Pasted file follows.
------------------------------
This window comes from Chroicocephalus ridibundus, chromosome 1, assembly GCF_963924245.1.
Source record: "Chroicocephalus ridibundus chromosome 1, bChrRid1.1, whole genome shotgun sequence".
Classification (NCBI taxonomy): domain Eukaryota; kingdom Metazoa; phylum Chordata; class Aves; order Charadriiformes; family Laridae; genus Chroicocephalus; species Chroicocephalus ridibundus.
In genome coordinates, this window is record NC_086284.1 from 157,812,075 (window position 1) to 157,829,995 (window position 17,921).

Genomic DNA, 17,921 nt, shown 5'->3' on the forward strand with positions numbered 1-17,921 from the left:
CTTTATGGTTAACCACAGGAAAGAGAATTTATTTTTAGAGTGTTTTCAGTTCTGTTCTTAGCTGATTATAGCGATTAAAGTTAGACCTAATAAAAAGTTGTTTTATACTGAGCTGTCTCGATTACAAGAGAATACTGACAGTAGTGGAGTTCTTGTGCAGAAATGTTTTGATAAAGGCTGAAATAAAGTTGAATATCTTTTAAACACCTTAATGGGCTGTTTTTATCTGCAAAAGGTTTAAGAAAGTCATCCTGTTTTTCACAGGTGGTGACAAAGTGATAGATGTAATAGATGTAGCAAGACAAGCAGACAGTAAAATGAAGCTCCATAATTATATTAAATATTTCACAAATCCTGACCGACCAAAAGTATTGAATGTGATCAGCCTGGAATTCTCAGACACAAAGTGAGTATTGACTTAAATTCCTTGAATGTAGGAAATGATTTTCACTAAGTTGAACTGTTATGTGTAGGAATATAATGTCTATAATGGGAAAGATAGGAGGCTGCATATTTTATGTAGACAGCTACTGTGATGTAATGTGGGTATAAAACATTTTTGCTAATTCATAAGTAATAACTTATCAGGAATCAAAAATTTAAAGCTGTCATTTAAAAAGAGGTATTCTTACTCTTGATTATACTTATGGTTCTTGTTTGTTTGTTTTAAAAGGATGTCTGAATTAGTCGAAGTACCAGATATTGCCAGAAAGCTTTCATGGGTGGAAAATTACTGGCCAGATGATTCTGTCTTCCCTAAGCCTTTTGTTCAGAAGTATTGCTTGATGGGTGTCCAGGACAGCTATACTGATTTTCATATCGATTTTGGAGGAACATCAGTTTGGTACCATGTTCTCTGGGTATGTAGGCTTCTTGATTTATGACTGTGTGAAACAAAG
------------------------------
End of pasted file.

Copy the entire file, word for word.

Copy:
This window comes from Chroicocephalus ridibundus, chromosome 1, assembly GCF_963924245.1.
Source record: "Chroicocephalus ridibundus chromosome 1, bChrRid1.1, whole genome shotgun sequence".
Classification (NCBI taxonomy): domain Eukaryota; kingdom Metazoa; phylum Chordata; class Aves; order Charadriiformes; family Laridae; genus Chroicocephalus; species Chroicocephalus ridibundus.
In genome coordinates, this window is record NC_086284.1 from 157,812,075 (window position 1) to 157,829,995 (window position 17,921).

Genomic DNA, 17,921 nt, shown 5'->3' on the forward strand with positions numbered 1-17,921 from the left:
CTTTATGGTTAACCACAGGAAAGAGAATTTATTTTTAGAGTGTTTTCAGTTCTGTTCTTAGCTGATTATAGCGATTAAAGTTAGACCTAATAAAAAGTTGTTTTATACTGAGCTGTCTCGATTACAAGAGAATACTGACAGTAGTGGAGTTCTTGTGCAGAAATGTTTTGATAAAGGCTGAAATAAAGTTGAATATCTTTTAAACACCTTAATGGGCTGTTTTTATCTGCAAAAGGTTTAAGAAAGTCATCCTGTTTTTCACAGGTGGTGACAAAGTGATAGATGTAATAGATGTAGCAAGACAAGCAGACAGTAAAATGAAGCTCCATAATTATATTAAATATTTCACAAATCCTGACCGACCAAAAGTATTGAATGTGATCAGCCTGGAATTCTCAGACACAAAGTGAGTATTGACTTAAATTCCTTGAATGTAGGAAATGATTTTCACTAAGTTGAACTGTTATGTGTAGGAATATAATGTCTATAATGGGAAAGATAGGAGGCTGCATATTTTATGTAGACAGCTACTGTGATGTAATGTGGGTATAAAACATTTTTGCTAATTCATAAGTAATAACTTATCAGGAATCAAAAATTTAAAGCTGTCATTTAAAAAGAGGTATTCTTACTCTTGATTATACTTATGGTTCTTGTTTGTTTGTTTTAAAAGGATGTCTGAATTAGTCGAAGTACCAGATATTGCCAGAAAGCTTTCATGGGTGGAAAATTACTGGCCAGATGATTCTGTCTTCCCTAAGCCTTTTGTTCAGAAGTATTGCTTGATGGGTGTCCAGGACAGCTATACTGATTTTCATATCGATTTTGGAGGAACATCAGTTTGGTACCATGTTCTCTGGGTATGTAGGCTTCTTGATTTATGACTGTGTGAAACAAAG